Washington Mutual will lay off about 1,000 employees in its Home Loans Group around the country as it closes its Mortgage Banker Finance business and restricts WaMu Capital Corp. to securitizing only WaMu loans.
A WaMu Home Loans spokeswoman said the layoffs are a response to changing mortgage market conditions, but are taking place in conjunction with hiring that’s intended to accelerate growth in the company’s core businesses — retail, consumer direct and wholesale lending.
WaMu plans to hire up to 1,000 retail and banking loan consultants over the next several months, and increase its consumer direct sales force, said WaMu spokeswoman Sara Gaugl.
The Seattle-based company currently employs 1,000 banking loan consultants and 2,000 retail loan consultants, and operates more than 2,200 retail stores, Gaugl said.
“We … intend to grow our retail, consumer direct and wholesale businesses and are positioning the size of our sales and support organizations to ensure that we capture growth opportunities and address customer needs,” Gaugl said.
WaMu will integrate its remaining subprime lending business into its existing prime channels, eliminating the need for a dedicated subprime sales force, Gaugl said. The company will close loan fulfillment centers in Anaheim and San Diego, Calif., and San Antonio, Texas, moving work to other facilities.
WaMu Capital Corp. has “felt the effect of a greatly changed secondary market environment,” and has moved away from purchasing and securitizing loans originated by others to managing WaMu loan production.
WaMu will no longer participate in conduit flow operations, Gaugl said, which require ongoing relationships with mortgage bankers to buy loans on a loan-by-loan basis, and will conduct “an orderly wind down” of its Mortgage Banker Finance business. In wholesale lending, WaMu is combining prime and subprime sales channels to create a unified 450-person sales force, she said.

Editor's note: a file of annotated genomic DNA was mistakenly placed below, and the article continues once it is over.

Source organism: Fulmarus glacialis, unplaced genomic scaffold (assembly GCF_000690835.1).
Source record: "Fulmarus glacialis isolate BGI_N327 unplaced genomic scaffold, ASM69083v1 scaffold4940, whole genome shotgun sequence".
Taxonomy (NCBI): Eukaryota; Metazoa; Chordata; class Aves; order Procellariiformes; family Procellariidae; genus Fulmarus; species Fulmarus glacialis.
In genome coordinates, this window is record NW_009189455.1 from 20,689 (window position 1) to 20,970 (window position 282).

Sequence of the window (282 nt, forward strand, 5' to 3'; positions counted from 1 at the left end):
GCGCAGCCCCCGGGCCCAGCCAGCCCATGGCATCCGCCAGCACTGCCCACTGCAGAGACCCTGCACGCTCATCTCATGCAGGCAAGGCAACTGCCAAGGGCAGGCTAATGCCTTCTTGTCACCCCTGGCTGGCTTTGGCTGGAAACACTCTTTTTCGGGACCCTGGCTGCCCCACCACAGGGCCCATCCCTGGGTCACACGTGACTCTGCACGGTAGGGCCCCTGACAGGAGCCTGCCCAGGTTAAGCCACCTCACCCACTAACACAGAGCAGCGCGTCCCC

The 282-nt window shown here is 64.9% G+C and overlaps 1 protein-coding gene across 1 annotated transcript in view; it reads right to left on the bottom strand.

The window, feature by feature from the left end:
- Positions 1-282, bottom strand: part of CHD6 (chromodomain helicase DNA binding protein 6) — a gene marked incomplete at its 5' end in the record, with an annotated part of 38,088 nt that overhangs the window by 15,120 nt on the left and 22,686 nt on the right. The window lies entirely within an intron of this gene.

“We remain fully committed to assisting borrowers across the credit spectrum with obtaining new loans as well as with staying in their existing homes,” Gaugl said, noting the company’s announcement in April of a commitment to refinance up to $2 billion in subprime loans for WaMu customers who are current on their payments but facing interest-rate resets.
In its last quarterly report to investors, WaMu said second-quarter net income rose 8 percent year-over-year, to $830 million.
But provisions for loan and lease losses were up 66 percent, to $372 million, and rising delinquencies on subprime loans the company had previously securitized forced it to write down by $181 million the value of subprime residuals during the first six months of the year. Total revenue from the sales and servicing of home mortgage loans for the first half of the year was $425 million, compared with $486 million in the first half of 2006.
In a presentation to investors Monday, WaMu Chairman and Chief Executive Officer Kerry Killinger said the company began preparing for a downturn in the housing market two years ago.
Since the fourth quarter of 2005, Killinger said, WaMu has reduced staffing in its home-loan business by 28 percent, and exited the correspondent channel. As a result, Killinger said, WaMu fell from the third-largest mortgage originator in 2006 to sixth in 2007.
“I have commented several times over the past two years that many mortgage players appeared to be blindly adding staffing and capacity, even while mortgage demand was falling,” Killinger said. “This overcapacity had to be taken out of the system before satisfactory returns could return to the business.”
WaMu sold “nearly all” of its 2004 and 2005 subprime residuals two years ago, Killinger said, and the majority of its pay-option adjustable-rate mortgage (ARM) production during 2005, 2006 and 2007.
At the end of June, WaMu had only about $107 million in total exposure to subprime mortgage and Alt-A residuals, Killinger said, and just 3 percent of the company’s $106 billion home-loan portfolio had loan-to-value ratios above 80 percent and FICO scores less than 660.
“We feel that our proactive steps have been important in positioning us for the dramatic slowing of the housing market,” Killinger said.